The Southern California Trojan, Vol. 16, No. 17, October 28, 1924
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Your Trojan Spirit Tax Is Now Due rfe South California '<JAN Have You Subscribed to the Campus Chest? Vol. XVI Los Angeles, California, Tuesday, October 28, 1924 Number 17 TROJAN SPIRIT TA DRIVE CARDINAL AND GOLD TEAM IN MOTH CAL RALLY : HARD GAME AGAINST NEVADA HI ™P» * __j Last ‘ Bang-up ' Before U. S. C.- ack Rabbits Make First Score Against Southern Califor- j Cal Game to be Played nia in Thrilling Contest Before California J °n SaturQay Game Saturday I DON CAMERON IN CHARGE By FRED JENKINS It took twenty-nine minutes for the Trojans to get started in the game with the University of Nevada Saturday at the Coliseum but when Captain Johnny Hawkins and his men got their bearings the Jackrabbits did not have a chance. Nearly 23.000 people saw the visitors, under Charley Erb. former Bear quarterback, score the first touchdown about ten minutes after the game started. However, the final score was 21 to 7, in favor of Hawkins and U. Coach Elmer Henderson sent in his 9 second stringers to start the game. They didn't do so bad for the first few minutes and even threatened to score when Eddie Green attempted a place kick from Nevada’s 32 yard line. A pass. Green to Phythian had made 23 yards a few seconds before. Eddie missed his attempt by several feet. Otto Anderson and Harrison, rival punters, were getting off some pretty sixty yard kicks in the first quarter and the Sagebrushers got the first break when Eddie Green muged a high spiral from Harrispn’s toe. Grid-ley recovered on the Trojans’ 26 yard line. A U. S. C. penalty and several line plunges brought the ball up to the 12 yard line. Henderson had began tf> warm up his first stringers. PLANS UNDER WAY FOR HOMECOMING Alumni and Student Committees Are Appointed for Annual Event It has been definitely decided that Friday, December 6 and Saturday, December 7, will mark the first annual celebration of Home-Coming day for f the Alumni of the University of Southern California. Alumni are expected to arrive from all parts of the i United States to participate in this ; first occasion and elaborate plans i are under way to make this day one amid terrific shou.s from the throng. , 0j- mos^ important of the academic Charley Erb, not to be ontdone. had j vear Plans are swiftly developing accord- the remaining men on the Nevada bench prancing up and down and the Nevada partisans had a chance to shout. W'hen the visitors reached the 12 yard line, the U. S. C. varsity went in. They held the Wolves to several yards in three downs but on the fourth attempt, the Nevada fullback, Allen passes a short decisive flip to Gutter-on and the little giant scored. Allen converted. The period soon ended with Nevada leading. ing to information released by Executive Secretary Stonier's office, yesterday. Committees have been selected and a tentative program is under way. The program, which will be elaborately arranged for two day's activities, is expected to be announced in the immediate future. There will be two general committees, one composed of Alumni members solelv and the other of membrs The Trojans opened a desperate the second period but aPP°inte(I from the Associated Students, both of which will be presided passing game in something usually went wrong. Earle, Hawkins and Newman all took a hand in the passing and it was nearly time for the shot when Hawkins leaped high into the air for one of the Chief’s long throws and crossed the line with three tacklers riding cn various parts of his anatomy. John converted and :ed the score. The half entic'd soon ifter, seven up. The Trojans started out for victory after the second half started. Lee received the kickoff and brought it back to his 26 yard line. Bob made two pretty end runs and then Honey Earle (Continued on Snort Pace) _ PREXY TO SPEAK AT CHAPEL TODAY Farewell Address Given Before over by Harry Lee Martin. Ned Lewis is the chairman of the student committee and John Woods has been chosen to assist the Student Body j President in that position. Other | members of the student committee are | Burke Long, Bob Hutchins, Ellsworth Ross, Marian Sparks, Martha Smith, Don Cameron, Mary Langan, Harold Williamson. Marquis Busby, Fred McAllister and Henry McCann. (CONTINUED ON PAGE FOUR) SOPHOMORES WILL DECIDE i CLASS GARB WEDNESDAY i'Sophomore sfhirts” will be one of the chief topics of discussion at the | meeting of the class of '27, to be held in Bovard Auditorium, Wednesday noon, at 12:00 sharp. ••Boots” Ouder-muelen, chairman of the Sophomore ____Tradition Committee will make his Dr. R. B. Von KleinSmid will be the j report on the proposed garb for the main speaker at today's chapel, this j second year men, and urges every being his farewell address to the U. sophomore to be on hand to place his Departure for South America S. C. student body before leaving on an extended tour to South America. His subject will be “The Campus Chest Fund" drive. Following Dr. Von KleinSmid the order for a shirt. All other committee heads are asked to have a brief r«*port prepared. Social activities, class dues, and the Campus Chest Campaign will also come up their -emblv will be turned over to the j share of attention. Willard Brown. Chest Fund leaders. Fred McAllister, manager of the campaign, urges every student to support the campaign. The Chest Fund-' drive is an innovation this year for the benefit of the Y. M. C. A., and Y. W. C. A., and the Student Fellowship Association. president of the class, says, “We are j planning to secure several special I features, but intend, nevertheless, to adjourn at 12::30 sharp. This is an important meeting for our class, so we expect every sophomore to be i present.” Wednesday, Dr. Walter Thomas Layton, well known editor of tiie Ix>n-don Economist, will give an address to the upper division students on the •Reconstruction of Central Europe Under the League of Nations.” Dr. Layton has come to America to give a series of talks on problems of universal interest. Under the direc- ■ tion of the Institute of International Education he has arranged his schedule to include all important centers throughout the country. On arriving in the east, Dr. l^ayton will attend the Academy of Political Science in New York, after which he will lecture in eastern colleges prior to sailing for England. Band Music, Yelling, An Act by Harry Hall, Among Features of Rally Big bears, little bears, tall bears, short bears, in fact, the whole bear family, and in particular those bears which hibernate in Berkeley, are to be operated on. sung about, yelled at, and generally discussed in a mammoth rally to be held tomorrow night at 7:15 in Bovard Auditorium. The Berkeley “fuzzy ones” have been the paramount subject at U. S. C since the beginning of the semester, and they are to keep up the* good work by being the subject on Wednesday night. This will be the last rally before the big “hangup" on Saturday in Berkeley, and it promises to be a "bear" of a rally according to Don Cameron, Chairman of the Ital y Committee, and his co-workers. The U. S. C. Band will be there \ with all horns “on deck' to show j some of “their stuff" before leaving j for the game. U. S. C.'s Glee Club j is scheduled to help out in the singing. Hank McCann and his two “sup- j porters," mainly, Burdett Henny and : Paul Elmquist, are to be around with ; “bells on,” but coats off. to put the J Trojan rooters through their last J I workout before the game. They prom- j I ise that only whispers will be in vogue j on the Campus Thursday. Hank also J promises a “iwow” of a talk. Harry Hall, of the School of Speech and a professional jigger, will ! loosen up his feet in some of his in-j comparable dances. California is to be operated on to-j morrow night as well as on Saturday. ! | Itl is a deep dark secret just how this ■' is to “come off” according to the com-1 mittee, but they claim it will be done i ; right on the stage, and that the operation will demonstrate that the bear contains more than a growl. i Coach “Trojan” Henderson will say : his last “bit” to the student body- in I what is promised to be a “duck your heads" speech. He aims to tell “the I boys” what’s what about the Cali-! fornia game and his Trojan team. The Rally Committee has been centering its work on the rally tomorrow ! night, and according to Don Cameron, “Every Trojan, adherent, man or ! woman, will be on hand Wednesday | night. They have to be, because this j is the last time the Bear will be ; howled about at U. 'S. C. until he ! adorns a Trojan spear sometime Sat-I urdav P. M. If you can't ride to the rally, then walk; but BE THERE.” ! Speed will be our motto, and we prom-| ise no dull minutes. If you have a date, break it. U. S. C. needs you!” The North side of the lower floor in the auditorium will be reserved for the Dental Student Body, while Law Students will occupy the South wing. Liberal Arts followers will swarm the rest of the space. All Trojan Knights will turn out for CAMPUS CHEST The Campus Chest is an organization of Campus wide scope which brings together charitable, relief and we'fare agencies in a more closely knit program of relief and welfare work, which will cnee a year, raise funds to which the student body of the University of Southern California contributes what it desires io give for charity, relief and welfare work. The Campus Chest F'und will le distributed among institutions and agencies of the campus to bring re-ief to the needy, aid to dependent studen:s, and to promote good on the campus. The Campus Chest will develop through the entire University cooperation between the student.* and the welfare agencies. The Campus Chest Commit; ee. a sub . ommittee of the Executive Committee of the Associated Student Body of the University of Southern California, has passed on all :he budgets of the relief agencies asking help from the Chest and granted each agency the imeunt that tie committee felt the agency deserved. The total goal i.s to be $5,500. The Campus Chest insures justice—like an all comprehensive s: a!e—the Campus Chest estimates the worth of each agency, balances values with budgets, gives each agency a just share and then weighs cur obligations fairly. It insures a square deal for everybody. It makes sure tha; everyone gets a square deal; that worthy organizations will be supported and that ~ isted energy will be eliminated. The Campus Chest is absolutely the only drive for funds to be made this year. All other tag days and drives are being done away with completely. Every official of the University is in sympathy with the movement for the protection of the student body of the University of Southern California. PERFECT MAN IS WANTED TO POSE Most Perfect Man on Campus to Pose for Trojan Statue Work on a Trojan statue which is to be erected on the U. S. C. campus will begin ^vithin the next three weeks and a call has been sent out for the most perfect man on the campus to pose for the bronze. All candidates must be on hand at the men's gymnasium on November 5th from two to five for examination. Those in charge are anxious to have the statue mod led from a member of the student body and the candidate who is chosen will be rewarded for his time. Harold C. Swartz, one of the leading California sculptors, is to execute the statue wthich will represent Trojan spirit. It is planned to have the bronze ready for erection by June, COMMERCE JOURNAL OUT Latest issue of the Commerce Jour-nal^will be on sale today. Copies may be obtained from representative in front of Administration building, at the Commerce Office, and the Associated Student's Stot%. STUDENT FELLOWSHIP At 4:15 this afternoon a regular meeting of the Student Fellowship will be held in the “Y” hut. Important business will be taken up and a talk of interest especially to those interested in foreign developments and relations will be given. and any men who are interested are the purpose of turning the Student) askod to be promptly on-hand for ex- Bodj into tin? tight sections and to . aniination on November 5. uphold the kindness to animals law of i California, in case a strav bear should __ _ _ _ . __ _ „ MORE MEN ARE NEEDED FOR JUNIOR PLAY CAST More men are needed for the junior play cast, according to an announcement made h Florence Hubbard, who ! FOOTBALL FROMO. A.C. TUSSLE DANCE TROPHY Autographed by the varsity, the veteran football of the Oregon Aggie victory was the grand dancing prize at the informal junior dance at the Oakmont Country Club on Friday, October 24. The winner of the cherished trophy was Alice Maxfield, dancing with Harry Pryor. They were chosen by the popular method of applause, and ' Bob Green made the presentation speech. ^ Black and gold, witch-decorated | dance programs added to the festivity I of the occasion. ‘ Radio” Bill Hatch’s FIRST CF TRIANGULAR FIRST DAV OF CHEST DRIVE DEBATESJLLI ill. 3 FALLS BELOW STANDARD SET U. S. C., Stanford and California - Debators Talk on Presi- Metropolitan College Reports Hundred Per Cent An Hour dential Election AL GRIEVE FOR U. S. C. Grieve to Uphold Coolidge, Stanford La Follette and California Davis Full details ihave been <worked out | for the great Triangular Debate, and, 1 according to Ray Brennan, debate manager, everything is in readiness ! for this, the first debating event of ^ the year to be held November 3. The ! Triangular League is composed of U. ! S. C., Stanford, and California, and j the meetings of these three schools is an annual affair. Each school has a representative at each of the three institutions, and each school will represent each of the three presidential candidates. Here in Bovard Auditorium, Al Grieve will uphold Calvin Coolidge, the Stanford man will have La Follette and California will discuss the possi- ALL STATEROOMS SOLD OUT ON YALE Band to Assist Boat Orchestra In Furnishing Dance Music “Not a stateroom to be had on the Yale,” is the statement made by Gwynn Wilson, general manager of [the Associated Sudents, when inter-bilities of Davis. All decisions will be i viewed last Friday. This indicates ot the audience variety. | [hat a larger crowd than ever before At Stanford, Bernard Brennan will j will witness the Trojan-Bear game speak for LT. S. C. on Davis, while Bill I Saturday states the management. Barber will attempt to show the l The Trojan land, forty p eces Berkeleyites that LaFollette is the strong led by Harold Roberts will aid best man for the office. ! the boats' jazz orchestra in furnishing All three Trojan representatives j music for the U. S. C. rooters and arve experienced debators and Coach ' alumnae who have chosen the water Alan Nichols, in choosing these, feels route north. that he has made a wise selection. | Mr. Duffin of the Los Angeles Steamship Company states that an add- A1 Grew'e, member of Delta Sigma Riho, honorary debating fraternity, has taken part in three collegiate debates, and has never been beaten. Bernard Brennan, president of D. S. R., former captain of the squad, and now a student at Law school, has had several years’ experience in Trojan debating and has taken part in 21 j collegiate debates, in 18 of which he was successful. Bill Barber, this year's captain, member of Delta Sigma Rho, president of the Freshman class at Law and otherwise prominent in school actiities, has taken part in 21 debates, winning 16. It is expected by Brennan and Coach Nichols that the auditorium here will be packed, and the fact that there will be no admission charged should find every seat filled. Not only will students be on hand, but a great many outside voters have planned to attend, as the affair is to be held on the night before the national election. AT MUSIC RALLY Students Hear First Records of Trojan Band Last Friday After Drive Opens; Thousand Dollars Subscribed Yesterday By CATHERINE POTTER Within one hour after the opening of the Campus Chest Drive the Metro-j politan College, newest of the University colleges, subscribed 100 per cent | and the total subscriptions from all colleges approximated over $1,000, according to the report made by Fred McAllister, chairman of the drive With-! in one hour these organizations also contributed 100 per cent, the Varsity Football team, the Bachelors, Delta Delta Delta. Alpha Sigma Delta, Delta Pi and the President's office. Although the committees are working hard, Fred McAllister says that pletlges are not coming in as they should, and those ^that do come in are usually small pledges, such as $1.00 and some one contributed only fifty cents. “The goal of $5,500 will never be reached with one dollar pledges,” said Fred. “And if the campaign fails this year we will return to the old habit of teasing weekly for money hy means of tag days, sales of hard fudge and soft taffy and stale pies..’’ APPROPRIATIONS MADE The appropriations of the goal of the campaign has been made and will be divided as follows: Y. M. C. A., $200; Y. W. C.-A., $1000; Student Friendship Fund, $500: American Red Cross, $10; miscellaneous (direct stu-| dent benefit), $500; and all other j .'mall organizations, $500. Mondav afternoon a huge thermom- I eter appeared on the campus and the “mercury" which represents the money in the chest rises at each contribution. The bell, purloined from Gamma Epsilon house also tolls to represent the sadness of the giver. At ten o'clock today the Gamma Epsilon orchestra will play and President von KleinSmid will address the students in assembly for the last time before his trip to the Pan-American Scientific Congress, at Lima, Peru. Wednesday at ten the music will be provided by the Theta Sigma Nu orchestra and the chapel address will te made by Dean Waugh, dean of the College of Liberal Arts. LAW BACKS DRIVE Ray Brennan, from Law, reported yesterday at noon that the College of Law was supporting the drive well, and similar reports came in from Genevieve Mulligan, College of Speech; Harold Doughcr. College of Commerce; Burdette Ives, College of Engineering: John Griffin, College of Dentistry; Mary Taylor, College of Music, and Phil Nash, College of Pharmacy. Pictures for the Las Angeles Times of the booth and some of the workers were taken yesterday. Pamphlets, “Your Trojan Spirit is Due” have been widely distributed but the committee lament the fact that they still have a whole box of buttons left. ed attraction dinner will be served Sunday noon instead of the customary luncheon. The boat leaves Wilmington at 4:45 arriving in San FYancisco at 10 a. m. BRUCE BAXTER TO TALK TO WOMEN AT REGULAR WEEKLY Y.W.C.A. MEETING Bruce Baxter, head of the- religious education department of the university. will be the speaker at a regular meeting of the Y. W. C. A. meeting Wednesday afternoon at the Woman’s Hall. Following a program inaugurated this year under the leadership of Clara Miller, new secretary of the Y, regular meetings are held once a week at the Woman's Hall and all women of the campus, whether members of the organization or not, are cor-d ally invited to attend. Special programs are being arranged for each meeting and are to be featured by a speaker of interest. A special d scussion gn up and in-j formal supper has been arranged for ; Thursday afternoon at five o’clock at which time the topic “The Relation Between Men and Women’’ will be brought up for open discussion. It “Plenty hot!"—“And didja hear "ill be necessary for those wishing that trombone with the funny mute—’’| r° the Thursday afternoon meeting to sign up ahead of time at the Y office. The meeting is open to FRESHMAN Dean Karl Waugh will be the a tip to the wise is sufficient. All syncopation slingers proved so popu-“Campus Chest Fund" speaker at Freshmen who meet in Bovard audi- ■ lar that the ballroom was not large Wednesday’s chapel. All lower division students who are free at chapel period Wednesdajr are torium from 6 to 6:30 tonight will enough and the rugs in the clubroom hear the plans for some big “doings.” ■ were rolled up to give more space. Since only about two hundred men can Even then, one unwary couple tripped cordially invited to hear Dr. Layton be used, it will be first come, first on the raised fireplace. No injuries speak. taken. , were sustained. is directing tne production. The tryouts which were conducted last Friday are to be continued at three o'clock in the Touchstone theater this afternoon and Thursday. “There are many varied and splendid parts yet to be given out, and those juniors who are at all interested in dramtics may have a splendid opportunity to show their ability in ‘Seven Keys to Baldpate’,” said Miss Hubbard yesterday. The decision to give a mystery play marks a comparatively new kind of dramatic presentation on this campus and Ellsworth Ross, production manager of the play, is anxious to have the rehearsals begin as soon as possible in order that this attempt may be a big success. Rehearsals are to start next week, he said, and all part? must be chosen at once. “Golly, I gotta scrape up two bucks between now and November eighth somehow!” These and similar comments were heard all over the campus after Friday's rally, at which Abe Lyman's Cocoanut Grove Orchestra dispensed “mean music”—so mean, in fact, that it was witlh difficulty that the students were convinced that “that was all there was—there wasn’t any more.” But this is starting at the wrong end of the story. The first musical rally of the year opened witfi several selections by the Trojan Band. Following this the first records that the band has made for the Hollywood Recording Company were played in assorted keys and tempos by a somewhat balky and erratic Victrola., When the instrument was at last under control the numbers were greeted enthusiastically. And then—Abe Lyman and his kings of syncopation, who are to play for the U. S. C.-Stanford dance the night of the Stanford game. Popular hits ranging from *'12th St. Rag” to “Savannah” were rendered in a style that is all Lyman's own, and responded to with applause peculiar to an auditorium full of college students. The orchestra was liberal with its encores, but the crowd whooped for more and not until the eleven o’clock period was partly consumed was the orchestra allowed to stop. all campus women ed in Y work. who are interest- RALPH COLE, BOY’S WORK DIRECTOR WILL SPEAK Ralph Cole, State Boys’ Work Secretary of the Y. Mi C. A., has been obtained by George Jordan, Chairman of the Program Committee, as the speaker at the Y-Council meeting on Wednesday night. Mr. Cole is well known throughout the stale by those interested in bays' work. Dinner will be served in the Y-hut promptly at 5:30 tomorrow evening, and will be followed by a talk by Mr. Cole. Special music has also been arranged. Mr. Cole’s speech is meant to be as a sequence to the talk given at the last meeting by Judge Hahn, who spoke last Wednesday on the present conditions and problems existing among boys. Mr. Cole will tell how these conditions and problems may be met. Any student of the university is j COOLIDGE CHOICE BY CAMPUS VOTE La Follette Runs Poor Second With Davis Far in Rear Complete results of the straw bal-, lot for President of the United j States held by the Pre-Legal Society j are now available. The Law School j reports 75 votes for Coolidge, 4 for ' LaFollette, and 13 for Davis, a total ! of 132 votes cast. Friday's total, in-. eluding only the College of liberal j Arts and the Dental College was 6)>3 for Coolidge, 214 for LaFollette, and | S3 for Davis. With the Uw School ballots added, the final choice of the student body is Coolidge first, writh 758 votes, LaFollette second with 258, and Davis third with 96. Friday’s Trojan announced that these results would be published by the Los Angeles Examiner. However, Willard Brown, president of the Pre-Legal Society, which conducted the straw ballot, recently made this statement: “The Examiner neglected to publish the results of our ballot because it would wreck their nicely balanced LaFollette lead. LaFollette has been a consistent leader in the Examiner straw' ballot column. NOTICE The executive committee of the As-cordiallv invited to attend any of the sociated Students will meet tonight in meetings and is assured of a hearty Education seminar. Ned Lewis, pres-welcome. The programs are shore ident of the student body urg;es all and interesting and are always fin- members to be present as important ished by seven o’clock. matters are to be considered.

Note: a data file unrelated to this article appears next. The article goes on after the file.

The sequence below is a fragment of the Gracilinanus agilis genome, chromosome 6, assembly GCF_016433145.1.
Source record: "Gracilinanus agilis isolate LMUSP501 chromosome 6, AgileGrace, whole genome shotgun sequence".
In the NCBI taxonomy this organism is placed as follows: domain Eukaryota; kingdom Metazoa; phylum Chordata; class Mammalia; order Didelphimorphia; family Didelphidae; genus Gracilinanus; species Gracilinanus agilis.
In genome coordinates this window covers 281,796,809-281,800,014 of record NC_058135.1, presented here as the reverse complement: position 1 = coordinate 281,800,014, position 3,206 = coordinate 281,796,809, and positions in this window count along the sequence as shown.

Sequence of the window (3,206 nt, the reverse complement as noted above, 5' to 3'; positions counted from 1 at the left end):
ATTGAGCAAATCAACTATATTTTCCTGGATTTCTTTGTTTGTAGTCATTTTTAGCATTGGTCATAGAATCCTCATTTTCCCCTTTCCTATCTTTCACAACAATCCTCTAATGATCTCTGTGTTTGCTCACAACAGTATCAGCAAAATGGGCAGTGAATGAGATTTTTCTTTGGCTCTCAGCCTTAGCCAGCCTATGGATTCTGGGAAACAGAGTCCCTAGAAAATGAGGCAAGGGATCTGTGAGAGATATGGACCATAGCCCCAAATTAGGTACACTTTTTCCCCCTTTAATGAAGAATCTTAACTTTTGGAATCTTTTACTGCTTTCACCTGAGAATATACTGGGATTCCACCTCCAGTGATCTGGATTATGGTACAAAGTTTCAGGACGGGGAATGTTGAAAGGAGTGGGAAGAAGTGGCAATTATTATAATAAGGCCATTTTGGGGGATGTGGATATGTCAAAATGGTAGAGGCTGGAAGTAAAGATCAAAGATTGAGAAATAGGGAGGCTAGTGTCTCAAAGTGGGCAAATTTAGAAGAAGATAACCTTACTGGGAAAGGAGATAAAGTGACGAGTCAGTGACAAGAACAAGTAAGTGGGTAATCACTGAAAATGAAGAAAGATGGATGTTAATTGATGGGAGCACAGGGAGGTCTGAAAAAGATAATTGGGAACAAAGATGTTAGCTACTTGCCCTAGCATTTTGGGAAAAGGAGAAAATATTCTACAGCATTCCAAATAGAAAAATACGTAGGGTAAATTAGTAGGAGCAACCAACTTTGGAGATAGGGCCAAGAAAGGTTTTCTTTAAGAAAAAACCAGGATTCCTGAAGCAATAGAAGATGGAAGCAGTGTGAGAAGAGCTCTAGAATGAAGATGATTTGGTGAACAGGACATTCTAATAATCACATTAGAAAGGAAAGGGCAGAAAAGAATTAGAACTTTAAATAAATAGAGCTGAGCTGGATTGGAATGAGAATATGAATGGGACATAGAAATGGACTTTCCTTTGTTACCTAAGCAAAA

|Title||The Southern California Trojan, Vol. 16, No. 17, October 28, 1924|
Your Trojan Spirit Tax Is Now Due